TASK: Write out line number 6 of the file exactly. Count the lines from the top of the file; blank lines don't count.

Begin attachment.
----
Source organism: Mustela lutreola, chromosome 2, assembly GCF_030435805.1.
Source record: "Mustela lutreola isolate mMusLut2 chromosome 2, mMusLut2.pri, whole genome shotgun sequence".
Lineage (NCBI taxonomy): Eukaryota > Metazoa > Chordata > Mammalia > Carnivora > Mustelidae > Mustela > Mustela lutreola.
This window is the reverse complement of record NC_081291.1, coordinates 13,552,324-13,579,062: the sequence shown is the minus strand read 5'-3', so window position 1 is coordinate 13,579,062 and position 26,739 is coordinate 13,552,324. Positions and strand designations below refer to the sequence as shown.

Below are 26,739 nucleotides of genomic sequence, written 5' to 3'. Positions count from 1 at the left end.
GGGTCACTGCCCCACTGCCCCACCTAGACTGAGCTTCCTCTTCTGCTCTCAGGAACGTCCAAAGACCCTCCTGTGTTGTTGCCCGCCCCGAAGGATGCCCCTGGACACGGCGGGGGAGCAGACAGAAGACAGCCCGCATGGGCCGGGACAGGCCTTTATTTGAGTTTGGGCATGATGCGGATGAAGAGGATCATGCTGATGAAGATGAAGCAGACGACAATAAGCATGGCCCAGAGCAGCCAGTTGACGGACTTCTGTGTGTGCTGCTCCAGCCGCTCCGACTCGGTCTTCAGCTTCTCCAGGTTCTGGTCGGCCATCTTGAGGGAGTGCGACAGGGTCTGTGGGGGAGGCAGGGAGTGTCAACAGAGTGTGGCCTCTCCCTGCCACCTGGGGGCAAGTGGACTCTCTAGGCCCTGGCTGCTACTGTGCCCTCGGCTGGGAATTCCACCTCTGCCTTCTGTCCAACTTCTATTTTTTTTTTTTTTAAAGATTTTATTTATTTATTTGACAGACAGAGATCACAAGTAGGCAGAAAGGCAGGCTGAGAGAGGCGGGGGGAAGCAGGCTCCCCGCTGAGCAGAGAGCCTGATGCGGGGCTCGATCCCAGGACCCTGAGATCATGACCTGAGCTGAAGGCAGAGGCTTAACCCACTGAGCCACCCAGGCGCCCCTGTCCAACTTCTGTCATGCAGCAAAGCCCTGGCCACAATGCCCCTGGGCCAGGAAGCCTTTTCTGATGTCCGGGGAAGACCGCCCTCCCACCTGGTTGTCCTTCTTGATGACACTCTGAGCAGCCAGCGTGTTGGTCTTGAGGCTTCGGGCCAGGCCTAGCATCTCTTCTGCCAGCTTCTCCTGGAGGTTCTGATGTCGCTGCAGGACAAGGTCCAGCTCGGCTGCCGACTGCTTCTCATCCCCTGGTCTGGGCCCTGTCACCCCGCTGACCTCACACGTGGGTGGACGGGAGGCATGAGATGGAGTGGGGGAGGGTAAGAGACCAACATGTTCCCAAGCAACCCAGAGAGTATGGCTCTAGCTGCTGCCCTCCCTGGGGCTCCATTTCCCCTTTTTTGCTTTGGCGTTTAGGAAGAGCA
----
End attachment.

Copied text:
GGGTCACTGCCCCACTGCCCCACCTAGACTGAGCTTCCTCTTCTGCTCTCAGGAACGTCCAAAGACCCTCCTGTGTTGTTGCCCGCCCCGAAGGATGCCCCTGGACACGGCGGGGGAGCAGACAGAAGACAGCCCGCATGGGCCGGGACAGGCCTTTATTTGAGTTTGGGCATGATGCGGATGAAGAGGATCATGCTGATGAAGATGAAGCAGACGACAATAAGCATGGCCCAGAGCAGCCAGTTGACGGACTTCTGTGTGTGCTGCTCCAGCCGCTCCGACTCGGTCTTCAGCTTCTCCAGGTTCTGGTCGGCCATCTTGAGGGAGTGCGACAGGGTCTGTGGGGGAGGCAGGGAGTGTCAACAGAGTGTGGCCTCTCCCTGCCACCTGGGGGCAAGTGGACTCTCTAGGCCCTGGCTGCTACTGTGCCCTCGGCTGGGAATTCCACCTCTGCCTTCTGTCCAACTTCTATTTTTTTTTTTTTTAAAGATTTTATTTATTTATTTGACAGACAGAGATCACAAGTAGGCAGAAAGGCAGGCTGAGAGAGGCGGGGGGAAGCAGGCTCCCCGCTGAGCAGAGAGCCTGATGCGGGGCTCGATCCCAGGACCCTGAGATCATGACCTGAGCTGAAGGCAGAGGCTTAACCCACTGAGCCACCCAGGCGCCCCTGTCCAACTTCTGTCATGCAGCAAAGCCCTGGCCACAATGCCCCTGGGCCAGGAAGCCTTTTCTGATGTCCGGGGAAGACCGCCCTCCCACCTGGTTGTCCTTCTTGATGACACTCTGAGCAGCCAGCGTGTTGGTCTTGAGGCTTCGGGCCAGGCCTAGCATCTCTTCTGCCAGCTTCTCCTGGAGGTTCTGATGTCGCTGCAGGACAAGGTCCAGCTCGGCTGCCGACTGCTTCTCATCCCCTGGTCTGGGCCCTGTCACCCCGCTGACCTCACACGTGGGTGGACGGGAGGCATGAGATGGAGTGGGGGAGGGTAAGAGACCAACATGTTCCCAAGCAACCCAGAGAGTATGGCTCTAGCTGCTGCCCTCCCTGGGGCTCCATTTCCCCTTTTTTGCTTTGGCGTTTAGGAAGAGCA